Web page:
Chemical fractionation of geogenic molybdenum and arsenic in a limestone aquifer and their impact on groundwater quality

Tuesday, 16 December 2014
Ali Mozaffari Khalf Badam and Thomas Pichler, University of Bremen, Bremen, Germany
Mobilization of naturally occurring molybdenum (Mo) and arsenic (As) in sedimentary rocks, mainly carbonates, contaminate groundwater in the Lithia area. The sedimentary rocks contains up to 825 mg kg-1 Mo and 144 mg kg-1 As. Mo and As groundwater concentrations reached up to 5000 µg L-1 and 300 µg L-1 and exceed the WHO guidelines of 70 and 10 µg L-1, respectively. In order to asses their fractions and origins, a modified five-step (adsorbed/exchangeable, carbonates, hydrous iron oxides, crystalline iron oxides, sulfides and organic matter (OM)) sequential extraction procedure (SEP) was applied to 10 samples. Determination of the elements was carried out by ICP-MS. The SEP results were compared to values obtained by total digestion with aqua regia. The recovery ranged from 88 to 111 % for Mo and 75 to 116 % for As and RSD was better than 10%. In most samples up to 90 % of the Mo was present in the adsorbed/exchangeable fraction (step 1), characterizing a major Mo source. Pyrite, which is present in the aquifer matrix beneath Lithia, is generally considered a source for Mo. Electron microprobe analysis, did not confirm the presence of Mo in pyrite. Thus oxidation of OM is the main reason for the high Mo content in step 1 and groundwater. Another possible source for Mo in groundwater could be the mineral powellite (CaMoO4). To investigate this possibility powellite saturation was calculated with PHREEQC under alkaline conditions. Powellite was super saturated once Mo concentrations exceeded 3000 μg L-1. Thus powellite was not considered a source, but rather a sink for Mo released form OM.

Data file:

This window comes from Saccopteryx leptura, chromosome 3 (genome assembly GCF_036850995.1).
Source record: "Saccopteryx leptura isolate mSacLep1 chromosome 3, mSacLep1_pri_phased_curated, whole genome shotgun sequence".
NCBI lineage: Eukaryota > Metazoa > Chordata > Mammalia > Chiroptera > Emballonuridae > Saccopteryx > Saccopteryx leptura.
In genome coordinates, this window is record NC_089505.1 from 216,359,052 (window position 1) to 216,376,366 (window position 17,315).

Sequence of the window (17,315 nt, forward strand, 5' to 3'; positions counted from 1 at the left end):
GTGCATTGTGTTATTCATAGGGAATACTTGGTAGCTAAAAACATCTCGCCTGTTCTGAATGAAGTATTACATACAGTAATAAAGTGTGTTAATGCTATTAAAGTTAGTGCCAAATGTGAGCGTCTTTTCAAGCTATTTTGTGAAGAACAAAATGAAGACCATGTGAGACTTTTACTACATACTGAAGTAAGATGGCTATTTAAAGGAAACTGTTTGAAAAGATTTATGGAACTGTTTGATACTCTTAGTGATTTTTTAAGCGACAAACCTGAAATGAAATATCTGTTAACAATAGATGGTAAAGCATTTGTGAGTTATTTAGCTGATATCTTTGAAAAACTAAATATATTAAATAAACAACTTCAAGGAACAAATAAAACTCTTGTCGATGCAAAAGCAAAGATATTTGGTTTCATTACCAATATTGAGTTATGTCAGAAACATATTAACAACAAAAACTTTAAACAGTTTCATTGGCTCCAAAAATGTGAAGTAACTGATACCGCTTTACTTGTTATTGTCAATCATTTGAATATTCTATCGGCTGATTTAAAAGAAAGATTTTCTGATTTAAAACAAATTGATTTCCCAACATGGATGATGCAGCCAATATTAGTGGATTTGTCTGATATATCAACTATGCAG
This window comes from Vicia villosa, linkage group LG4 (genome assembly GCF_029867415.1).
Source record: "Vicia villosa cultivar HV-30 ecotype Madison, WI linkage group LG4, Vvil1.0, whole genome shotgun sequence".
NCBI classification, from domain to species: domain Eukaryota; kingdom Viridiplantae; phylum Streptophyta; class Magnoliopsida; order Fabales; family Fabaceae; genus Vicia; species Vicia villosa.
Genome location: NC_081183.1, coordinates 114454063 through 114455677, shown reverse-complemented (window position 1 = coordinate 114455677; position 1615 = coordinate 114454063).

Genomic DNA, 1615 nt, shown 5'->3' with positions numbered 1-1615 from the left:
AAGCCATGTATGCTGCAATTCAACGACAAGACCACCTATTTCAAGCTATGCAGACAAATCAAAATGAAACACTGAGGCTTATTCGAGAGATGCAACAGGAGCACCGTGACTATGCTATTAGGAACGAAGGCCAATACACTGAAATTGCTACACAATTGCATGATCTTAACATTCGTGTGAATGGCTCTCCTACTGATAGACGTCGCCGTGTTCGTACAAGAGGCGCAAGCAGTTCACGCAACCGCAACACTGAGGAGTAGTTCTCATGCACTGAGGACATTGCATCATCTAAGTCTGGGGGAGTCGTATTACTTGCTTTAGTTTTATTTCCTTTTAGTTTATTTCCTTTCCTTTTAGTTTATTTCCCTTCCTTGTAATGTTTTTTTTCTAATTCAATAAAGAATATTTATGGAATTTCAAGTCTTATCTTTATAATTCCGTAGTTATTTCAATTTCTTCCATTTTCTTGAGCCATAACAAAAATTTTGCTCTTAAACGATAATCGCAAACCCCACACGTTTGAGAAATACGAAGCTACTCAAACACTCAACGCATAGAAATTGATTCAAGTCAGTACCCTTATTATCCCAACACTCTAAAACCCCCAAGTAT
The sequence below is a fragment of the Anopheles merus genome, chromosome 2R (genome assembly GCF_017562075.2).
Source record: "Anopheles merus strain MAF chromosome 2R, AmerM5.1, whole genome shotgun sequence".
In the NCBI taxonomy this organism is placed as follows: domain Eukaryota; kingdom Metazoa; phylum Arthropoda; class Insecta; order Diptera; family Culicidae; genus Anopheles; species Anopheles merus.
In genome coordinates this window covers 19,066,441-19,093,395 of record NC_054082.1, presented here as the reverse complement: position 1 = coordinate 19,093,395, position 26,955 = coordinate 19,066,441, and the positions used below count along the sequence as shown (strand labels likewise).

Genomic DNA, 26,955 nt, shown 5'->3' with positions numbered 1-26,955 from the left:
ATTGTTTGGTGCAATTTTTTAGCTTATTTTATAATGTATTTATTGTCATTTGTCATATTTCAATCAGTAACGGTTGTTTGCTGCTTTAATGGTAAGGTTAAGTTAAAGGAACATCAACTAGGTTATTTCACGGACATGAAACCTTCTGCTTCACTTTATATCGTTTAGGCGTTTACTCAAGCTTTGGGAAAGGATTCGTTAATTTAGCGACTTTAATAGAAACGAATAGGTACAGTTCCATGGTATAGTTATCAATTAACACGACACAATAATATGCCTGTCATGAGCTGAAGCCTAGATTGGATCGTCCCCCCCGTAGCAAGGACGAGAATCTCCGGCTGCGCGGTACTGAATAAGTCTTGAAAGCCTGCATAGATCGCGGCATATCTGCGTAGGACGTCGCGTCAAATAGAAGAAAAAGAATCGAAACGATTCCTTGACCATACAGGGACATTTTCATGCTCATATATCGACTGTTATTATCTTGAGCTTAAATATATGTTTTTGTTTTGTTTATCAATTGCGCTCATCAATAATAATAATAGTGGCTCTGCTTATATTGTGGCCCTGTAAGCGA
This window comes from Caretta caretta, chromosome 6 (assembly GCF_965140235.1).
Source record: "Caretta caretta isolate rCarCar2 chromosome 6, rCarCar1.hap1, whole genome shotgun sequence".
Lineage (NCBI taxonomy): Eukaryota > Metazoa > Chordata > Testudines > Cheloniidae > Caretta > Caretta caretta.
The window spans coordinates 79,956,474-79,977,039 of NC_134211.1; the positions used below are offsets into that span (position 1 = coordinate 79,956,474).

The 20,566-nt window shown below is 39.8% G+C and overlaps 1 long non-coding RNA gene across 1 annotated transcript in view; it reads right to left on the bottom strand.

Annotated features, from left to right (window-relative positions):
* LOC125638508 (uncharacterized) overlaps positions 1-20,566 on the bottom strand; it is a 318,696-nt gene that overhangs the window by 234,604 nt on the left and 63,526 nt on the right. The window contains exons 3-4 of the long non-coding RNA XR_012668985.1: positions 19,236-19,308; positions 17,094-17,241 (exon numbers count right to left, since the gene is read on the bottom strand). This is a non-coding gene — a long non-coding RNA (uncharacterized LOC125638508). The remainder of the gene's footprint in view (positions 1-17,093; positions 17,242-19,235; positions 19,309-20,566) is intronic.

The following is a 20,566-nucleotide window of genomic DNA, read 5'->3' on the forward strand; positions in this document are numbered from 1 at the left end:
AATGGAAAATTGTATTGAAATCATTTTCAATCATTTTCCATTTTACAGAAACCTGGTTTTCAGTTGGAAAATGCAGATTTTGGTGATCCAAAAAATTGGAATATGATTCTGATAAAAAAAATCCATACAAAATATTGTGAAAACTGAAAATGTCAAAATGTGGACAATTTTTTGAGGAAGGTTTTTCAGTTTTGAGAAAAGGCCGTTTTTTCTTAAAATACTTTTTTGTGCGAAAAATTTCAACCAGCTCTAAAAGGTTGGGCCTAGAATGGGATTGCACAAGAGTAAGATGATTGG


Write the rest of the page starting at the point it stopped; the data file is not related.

In contrast to Mo, As was present in each extraction step in somewhat similar abundance: step 1 (17%), step 2 (11% ), step 3 (30 %), step 4 (23 %) and step 5 (18%). Hydrous and crystalline iron oxides which were dissolved in step 3 and 4 contained the highest As concentrations. Electron microprobe analysis of pyrite, which was dissolved in step 5, showed concentrations of up to 2000 mg kg-1 As. Our results suggest the Mo found in groundwater is mainly related to OM rather than pyrite and powellite, whereas As could originate from OM, pyrite and iron oxides. A possible way to get more precise information about their distribution in the aquifer matrix beneath Lithia would be the application of the chromium reduction method.